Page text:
<Daniel Powell>

Email: Daniel@2kreate.com
Phone: (970)985-9727
LinkedIn: http://LinkedIn.com/in/2kreate
Currently residing in Grand Junction, Colorado

void myProfessionalInterests(){

I am currently a senior at Colorado Mesa University studying computer science. My passion lies in leveraging technology to solve large-scale problems. I read and take interest in personal health, agriculture, politics and education.


void myCurrentGoals(){

I am hoping to have a stellar Spring Semester (2018) and am seeking out an internship for the summer. I will be spending time during spring break applying for internships, although I will also need to spend significant time working on my semester projects - a video game engine coded in C++, which can be seen here, as well as a web application which I will link to when we have something worth showing.


void blogPost03152018():topic="Mentorship within software development teams"{


In my journey to find an internship opportunity through Google Summer of Code, I wanted to give input about the relationship between a mentor and an intern/apprentice. My time as a service manager in the automotive repair industry gave me insight into the design of these relationships.

My recommendation for mentoring programs within a software development team are to have a dual group and private messaging environment for teams of 3 mentors guiding 2 or 3 interns based on their comfort and experience in a group setting. My rationale for this is ass follows:

Every personality does not necessarily engage well with each other. While it's important to learn to work with people who you disagree with, I have found that when given the opportunity to float between mentors for different issues, apprentices will learn more from those who they get along with the best. If the end goal is for the pupil to learn the most during this experience, and hence increase also their productivity on a project then having the dual ability to use a group setting or PM to a specific mentor is ideal. This also gives the opportunity for a mentor to recommend asking a question to another mentor because their specialty in the topic area is better, which in turn can help assuage a conflict of personality simply from the shared introduction. (Just think about when someone you like or respect recommends you work with someone who you thought you didn't get along with - it's a more comfortable situation when you are introduced in this circumstance, when it's done in a transparent and positive light).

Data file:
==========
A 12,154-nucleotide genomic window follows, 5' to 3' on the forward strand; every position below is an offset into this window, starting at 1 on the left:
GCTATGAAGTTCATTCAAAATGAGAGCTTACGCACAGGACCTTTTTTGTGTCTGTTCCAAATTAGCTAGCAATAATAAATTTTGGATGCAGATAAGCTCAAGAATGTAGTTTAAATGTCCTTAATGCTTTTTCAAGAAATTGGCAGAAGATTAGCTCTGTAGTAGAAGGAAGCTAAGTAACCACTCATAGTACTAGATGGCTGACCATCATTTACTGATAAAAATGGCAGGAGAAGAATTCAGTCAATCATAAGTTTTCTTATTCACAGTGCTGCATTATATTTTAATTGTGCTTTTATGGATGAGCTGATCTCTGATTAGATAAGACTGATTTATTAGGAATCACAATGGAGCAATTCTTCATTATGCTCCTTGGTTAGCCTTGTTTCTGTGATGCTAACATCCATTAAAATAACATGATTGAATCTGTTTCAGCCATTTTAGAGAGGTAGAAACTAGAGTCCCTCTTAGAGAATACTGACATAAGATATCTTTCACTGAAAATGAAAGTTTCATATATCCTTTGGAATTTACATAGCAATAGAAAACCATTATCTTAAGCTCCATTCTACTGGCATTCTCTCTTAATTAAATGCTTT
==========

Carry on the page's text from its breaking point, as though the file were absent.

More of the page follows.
Our most successful ratio of mentors to apprentices was 3:2 for technicians who were short on shop experience, but in the scope of this project a 3:3 ratio could be appropriate. I would, however, avoid assigning a mentor as a lead for a student in this format. It makes the barrier for reaching out to the other two mentors too high (especially for those who are relatively new to a team dynamic). You may also change the ratio based on the experience of the students that you accept and their team experience. For example, if you have two students who have never worked in a team environment it may be prudent to move to a 3:2 ratio as to not overwhelm the mentors. It's nice to have that flexibility, so it may be good to avoid such a rigid structuring of teams.